In the beginning of 2011, I decided to give up having a full-time job so I could work exclusively on my book. I took up a position as Consultant at Zubaan Books where I still work and go in twice a week. It’s a four-figure salary, but it’s possibly the best job I’ve ever had. Great team, great lunches (we have an in-house cook) and a great vibe. For the longest time it has been my only steady income.
Fortunately, I live in Khirki Extension and my rent is surprisingly cheap for the breadth of the space I live in and share with my two flatmates. But this fixed monthly income just about covers my rent, my internet and electricity bills, leaving a marginal amount for supplies.
So what did I do for extra cash? I freelanced as a writer.
In India, to be a freelancer is to be a beggar. To start with, you must network widely, and when you meet the right people, you must beg, however subtly, that they let you write for the publication they edit. You must expand your range, write on as many issues as you can, increase your repertoire to include reviews of books, films, art, food, and anything in between.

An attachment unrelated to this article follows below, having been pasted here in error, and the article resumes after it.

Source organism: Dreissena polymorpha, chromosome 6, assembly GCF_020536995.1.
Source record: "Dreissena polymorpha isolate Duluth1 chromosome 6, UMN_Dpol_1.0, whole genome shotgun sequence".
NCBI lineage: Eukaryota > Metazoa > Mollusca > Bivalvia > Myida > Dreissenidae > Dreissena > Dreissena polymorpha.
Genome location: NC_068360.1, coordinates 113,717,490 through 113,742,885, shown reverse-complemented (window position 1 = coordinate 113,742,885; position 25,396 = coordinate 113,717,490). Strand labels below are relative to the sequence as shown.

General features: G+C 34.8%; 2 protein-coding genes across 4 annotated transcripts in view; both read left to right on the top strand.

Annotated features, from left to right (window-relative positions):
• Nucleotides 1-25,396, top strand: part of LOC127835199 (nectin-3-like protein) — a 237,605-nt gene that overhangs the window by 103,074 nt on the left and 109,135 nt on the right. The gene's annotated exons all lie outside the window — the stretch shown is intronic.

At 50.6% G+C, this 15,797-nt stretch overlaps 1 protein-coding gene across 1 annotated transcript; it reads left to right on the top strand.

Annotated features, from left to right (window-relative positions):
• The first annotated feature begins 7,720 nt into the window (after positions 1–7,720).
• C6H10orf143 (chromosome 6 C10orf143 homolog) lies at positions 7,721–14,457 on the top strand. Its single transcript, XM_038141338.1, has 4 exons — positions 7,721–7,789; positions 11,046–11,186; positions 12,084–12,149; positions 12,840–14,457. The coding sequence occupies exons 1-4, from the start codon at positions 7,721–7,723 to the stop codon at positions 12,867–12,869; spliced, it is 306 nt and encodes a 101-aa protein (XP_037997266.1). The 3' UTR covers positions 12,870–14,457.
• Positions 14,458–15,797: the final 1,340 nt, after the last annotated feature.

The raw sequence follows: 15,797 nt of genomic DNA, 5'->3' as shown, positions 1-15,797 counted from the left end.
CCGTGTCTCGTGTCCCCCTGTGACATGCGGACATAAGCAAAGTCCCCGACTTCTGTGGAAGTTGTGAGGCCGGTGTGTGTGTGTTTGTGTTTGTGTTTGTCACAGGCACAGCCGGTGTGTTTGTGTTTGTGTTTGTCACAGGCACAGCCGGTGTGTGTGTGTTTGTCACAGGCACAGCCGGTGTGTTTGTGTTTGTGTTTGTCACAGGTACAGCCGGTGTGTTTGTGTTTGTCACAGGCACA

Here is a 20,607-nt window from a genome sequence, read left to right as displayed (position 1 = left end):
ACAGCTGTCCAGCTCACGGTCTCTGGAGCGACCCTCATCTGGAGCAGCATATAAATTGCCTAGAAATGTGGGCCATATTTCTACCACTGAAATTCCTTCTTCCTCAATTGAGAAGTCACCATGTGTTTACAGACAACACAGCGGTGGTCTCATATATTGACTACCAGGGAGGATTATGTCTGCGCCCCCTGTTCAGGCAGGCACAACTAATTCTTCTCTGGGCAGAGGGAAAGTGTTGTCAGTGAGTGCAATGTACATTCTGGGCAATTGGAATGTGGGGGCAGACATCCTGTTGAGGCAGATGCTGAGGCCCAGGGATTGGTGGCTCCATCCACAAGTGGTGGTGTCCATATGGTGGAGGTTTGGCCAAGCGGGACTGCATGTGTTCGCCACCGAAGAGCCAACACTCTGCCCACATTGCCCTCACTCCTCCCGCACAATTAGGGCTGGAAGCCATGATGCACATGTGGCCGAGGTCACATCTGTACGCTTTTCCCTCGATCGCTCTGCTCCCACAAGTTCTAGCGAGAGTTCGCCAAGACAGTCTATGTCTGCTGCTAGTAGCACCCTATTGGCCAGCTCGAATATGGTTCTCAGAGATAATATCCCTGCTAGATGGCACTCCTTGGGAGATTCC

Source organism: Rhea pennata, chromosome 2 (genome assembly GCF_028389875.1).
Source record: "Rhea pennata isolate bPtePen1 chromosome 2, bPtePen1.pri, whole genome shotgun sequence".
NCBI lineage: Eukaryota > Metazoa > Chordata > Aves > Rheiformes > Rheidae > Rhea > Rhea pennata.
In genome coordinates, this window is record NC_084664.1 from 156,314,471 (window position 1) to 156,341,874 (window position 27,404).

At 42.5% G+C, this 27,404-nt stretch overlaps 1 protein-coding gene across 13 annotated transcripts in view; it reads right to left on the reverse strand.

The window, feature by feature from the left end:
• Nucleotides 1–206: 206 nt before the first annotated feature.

If you play your cards right, you’re on their list, and when the need arises, they get in touch with you to write for them. You try your best to suppress your disbelief when they tell you the rate per word which ranges from Rs 3 to Rs 5. A pittance.
But this is a beggar’s market. And you, if anyone, need the cash. So you accept, grudgingly, with a benevolent smile, because someone has agreed to throw a few crumbs your way.
You spend a minimum of 48 hours working on your 800-1500 word piece. It takes time to read a book or watch a film, or check out a show at a gallery, read up on the artist’s previous work and write something intelligent that isn’t necessarily loquacious.
You send it to your editor. Then you wait for it to appear in print. This can be excruciating. Because the time taken for it to published belies the emergency of the deadline that you were given. You wait not out of the vanity of seeing your byline but because, unless your article appears in print, you cannot send an invoice and your money cannot be processed.